A couple weeks ago, I was forced to upgrade my trusty iPhone 5s: it would no longer consistently send or receive text messages, would not update my email inboxes, and was crashing and deleting photos that I had taken for work.

I ended up getting an iPhone 7: and it’s been an incredibly leap forward from a few-year-old 5s. Especially the camera — with optical stabilization, an f/1.8 aperture, and an improved front-facing selfie camera, I’ve little to complain about with the my new always-near pocket camera. But it’s still nowhere close to DSLR-quality.

HOWEVER! My girlfriend Madison upgraded her phone (a similar 5s to mine, but with sever battery issues and issues crashing/restarting) to an iPhone 7+, which sports dual rear-facing cameras, and the “depth effect” “portrait mode” feature.

This is a much-touted feature that uses a telephoto lens and artificial intelligence software to detect what the focal point of the image is, and then attempt to organically blur the background out like on a portrait-oriented DSLR lens.

My first time playing with portrait mode on her phone…

And let me tell you: surprisingly, it does a pretty damn good job.

Another by me

It does resemble a 50mm or 85mm lens on a full frame DSLR, but the background isn’t as blurry. It’s definitely WAY blurrier than the normal camera on an iPhone or comparable smart phone, but still not A) as sharp as a DSLR, B) not as blurry as a DSLR, and C) not as reliable as a DSLR.

But for most “normal” users, it’s a dream come true.

Portrait mode helps channel the viewers focus towards the subject and not the background, by turning the background into a relatively-aesthetically-pleasing blur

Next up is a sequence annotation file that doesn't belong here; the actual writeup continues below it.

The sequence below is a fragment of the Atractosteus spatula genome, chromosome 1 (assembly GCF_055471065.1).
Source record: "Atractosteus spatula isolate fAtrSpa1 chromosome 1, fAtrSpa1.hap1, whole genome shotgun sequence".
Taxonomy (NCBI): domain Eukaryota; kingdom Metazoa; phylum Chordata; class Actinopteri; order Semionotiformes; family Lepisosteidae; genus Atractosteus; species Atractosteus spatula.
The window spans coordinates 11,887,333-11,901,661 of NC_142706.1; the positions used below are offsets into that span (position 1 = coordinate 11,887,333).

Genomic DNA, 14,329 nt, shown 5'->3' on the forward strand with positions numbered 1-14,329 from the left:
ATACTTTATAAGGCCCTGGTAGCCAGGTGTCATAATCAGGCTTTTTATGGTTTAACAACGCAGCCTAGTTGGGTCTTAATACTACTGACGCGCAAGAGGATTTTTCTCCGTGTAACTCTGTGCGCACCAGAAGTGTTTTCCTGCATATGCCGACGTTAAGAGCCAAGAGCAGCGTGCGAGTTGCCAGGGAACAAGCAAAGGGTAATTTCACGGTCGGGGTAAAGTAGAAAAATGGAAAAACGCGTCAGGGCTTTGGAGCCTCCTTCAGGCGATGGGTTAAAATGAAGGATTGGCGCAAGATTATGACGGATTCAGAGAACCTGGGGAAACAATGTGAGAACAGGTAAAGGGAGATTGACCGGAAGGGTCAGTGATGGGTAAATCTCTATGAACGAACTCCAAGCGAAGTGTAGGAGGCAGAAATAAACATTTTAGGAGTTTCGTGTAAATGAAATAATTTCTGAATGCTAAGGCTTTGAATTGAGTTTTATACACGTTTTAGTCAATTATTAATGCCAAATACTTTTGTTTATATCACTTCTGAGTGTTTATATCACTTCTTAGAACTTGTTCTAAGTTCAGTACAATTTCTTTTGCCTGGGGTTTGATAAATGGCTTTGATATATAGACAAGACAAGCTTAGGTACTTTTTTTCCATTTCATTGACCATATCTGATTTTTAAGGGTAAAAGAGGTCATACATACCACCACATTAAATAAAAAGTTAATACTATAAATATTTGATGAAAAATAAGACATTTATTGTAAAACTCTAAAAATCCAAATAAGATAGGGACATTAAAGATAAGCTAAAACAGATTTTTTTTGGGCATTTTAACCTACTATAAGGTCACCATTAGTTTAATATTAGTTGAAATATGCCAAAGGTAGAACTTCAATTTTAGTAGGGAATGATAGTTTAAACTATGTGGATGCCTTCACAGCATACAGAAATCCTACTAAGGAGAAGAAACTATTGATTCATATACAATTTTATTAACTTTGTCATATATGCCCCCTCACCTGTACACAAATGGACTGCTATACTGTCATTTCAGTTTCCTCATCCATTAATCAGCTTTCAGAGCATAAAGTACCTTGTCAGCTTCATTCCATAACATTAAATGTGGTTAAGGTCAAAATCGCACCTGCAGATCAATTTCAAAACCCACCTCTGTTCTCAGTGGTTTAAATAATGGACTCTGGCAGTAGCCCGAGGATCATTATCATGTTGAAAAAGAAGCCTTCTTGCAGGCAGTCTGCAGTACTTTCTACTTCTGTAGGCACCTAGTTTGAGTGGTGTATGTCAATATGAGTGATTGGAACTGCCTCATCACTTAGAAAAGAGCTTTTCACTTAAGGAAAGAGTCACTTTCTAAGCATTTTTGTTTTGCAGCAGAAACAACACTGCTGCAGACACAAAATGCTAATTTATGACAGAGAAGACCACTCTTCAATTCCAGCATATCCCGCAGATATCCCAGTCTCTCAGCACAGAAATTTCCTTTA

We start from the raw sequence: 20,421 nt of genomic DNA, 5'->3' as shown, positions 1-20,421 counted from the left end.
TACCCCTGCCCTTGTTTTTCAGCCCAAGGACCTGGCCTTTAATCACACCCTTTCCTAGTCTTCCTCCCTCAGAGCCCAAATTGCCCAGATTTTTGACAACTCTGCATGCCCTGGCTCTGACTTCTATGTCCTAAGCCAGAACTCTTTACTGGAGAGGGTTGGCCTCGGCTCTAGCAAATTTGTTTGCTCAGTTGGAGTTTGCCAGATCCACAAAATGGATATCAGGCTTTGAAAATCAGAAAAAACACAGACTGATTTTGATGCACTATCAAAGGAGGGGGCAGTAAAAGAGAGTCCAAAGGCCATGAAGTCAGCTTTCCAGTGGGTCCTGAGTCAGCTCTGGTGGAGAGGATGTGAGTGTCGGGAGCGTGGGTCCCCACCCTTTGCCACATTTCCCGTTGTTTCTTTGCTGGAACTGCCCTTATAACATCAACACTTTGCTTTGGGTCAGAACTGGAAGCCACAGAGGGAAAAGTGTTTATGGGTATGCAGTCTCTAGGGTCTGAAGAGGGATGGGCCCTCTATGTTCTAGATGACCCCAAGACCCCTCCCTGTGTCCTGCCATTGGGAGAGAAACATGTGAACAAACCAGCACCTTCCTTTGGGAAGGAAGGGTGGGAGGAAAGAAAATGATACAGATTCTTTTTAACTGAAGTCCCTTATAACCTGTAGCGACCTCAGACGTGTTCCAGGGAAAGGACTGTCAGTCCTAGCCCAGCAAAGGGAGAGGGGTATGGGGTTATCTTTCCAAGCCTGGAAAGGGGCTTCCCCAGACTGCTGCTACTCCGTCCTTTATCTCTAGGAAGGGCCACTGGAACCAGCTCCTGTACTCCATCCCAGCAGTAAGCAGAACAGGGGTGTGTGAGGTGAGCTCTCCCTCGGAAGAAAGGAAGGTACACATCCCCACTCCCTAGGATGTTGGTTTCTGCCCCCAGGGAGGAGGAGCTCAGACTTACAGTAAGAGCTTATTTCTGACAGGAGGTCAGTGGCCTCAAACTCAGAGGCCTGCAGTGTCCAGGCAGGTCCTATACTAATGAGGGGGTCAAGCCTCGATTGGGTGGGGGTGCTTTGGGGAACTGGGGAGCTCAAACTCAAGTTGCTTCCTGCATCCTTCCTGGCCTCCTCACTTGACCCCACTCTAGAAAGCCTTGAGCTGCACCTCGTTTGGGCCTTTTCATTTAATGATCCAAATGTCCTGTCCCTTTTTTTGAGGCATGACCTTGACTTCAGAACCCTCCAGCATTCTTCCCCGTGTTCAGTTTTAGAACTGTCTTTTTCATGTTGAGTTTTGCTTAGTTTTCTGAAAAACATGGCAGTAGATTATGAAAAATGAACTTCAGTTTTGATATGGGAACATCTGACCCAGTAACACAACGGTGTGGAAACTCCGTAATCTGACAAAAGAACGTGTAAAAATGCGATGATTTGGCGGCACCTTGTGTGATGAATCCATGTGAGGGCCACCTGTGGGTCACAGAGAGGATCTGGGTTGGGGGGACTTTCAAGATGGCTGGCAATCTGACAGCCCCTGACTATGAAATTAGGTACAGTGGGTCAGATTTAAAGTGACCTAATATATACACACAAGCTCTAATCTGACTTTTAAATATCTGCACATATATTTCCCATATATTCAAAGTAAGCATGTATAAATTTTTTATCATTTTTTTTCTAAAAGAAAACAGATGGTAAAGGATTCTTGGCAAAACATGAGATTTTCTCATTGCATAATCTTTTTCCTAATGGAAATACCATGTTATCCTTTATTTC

It even works on groups of people, although the effect is lessened
If you pay attention and keep a photographer’s eye out for already-smooth and distraction-free backgrounds, you can make some pretty darn good portraits with the iPhone 7+ and Apple’s Portrait Mode/Depth Effect software

For most people, taking photos with a blurred background is a static task. They’re probable sitting or standing in a restaurant, bar, or moving very slowly. This is good, since portrait mode focuses and takes the image VERY slowly. Anything more than a slow, meandering walk will probably through the software into a tizzy. In addition, unlike a true “fast” aperture lens on a DSLR, portrait mode actually requires more light to work then the normal lens. This is a combination of the software at work, and the slower telephoto lens that is used. So expensive DSLR and interchangeable lens systems: you’re not out of a job…yet.

Portrait Mode / Depth Effect image of me (by Madison) holding an 18×27″ print that I took with a “prosumer” DSLR and 50mm f/1.8 lens — a “budget” DSLR system in the $800 range: right around the price range of a new iPhone 7+ off contract.

With the cons the cons of portrait mode already listed above, and a 12mp sensor that is a much lower resolution with lower image quality than most “real” camera systems, people who have spent thousands on professional gear shouldn’t worry, too much. These are still superior technologies to the Apple iPhone, but the impressive technology behind portrait mode should make photographers of all kinds think: as an already impressive technology that’s still only a beta, how can we professionals continue to set our work apart in ways that don’t JUST rely on a blurry background? Because previously, that sort of artistically blurred rendering was something a public plebeian couldn’t achieve without investing money and time into buying and learning a real camera system, or paying a professional photographer. Now, it’s available, and sitting in the pockets of millions of people around the world. According to Flickr, the iPhone has been the #1 camera for a couple years now, and I can’t imagine that trend subsiding. I’m impressed by the tech available in iPhones today, and I know it’s certainly had me thinking about what I need to do to make sure I don’t fall out of relevance as a pro anytime soon.


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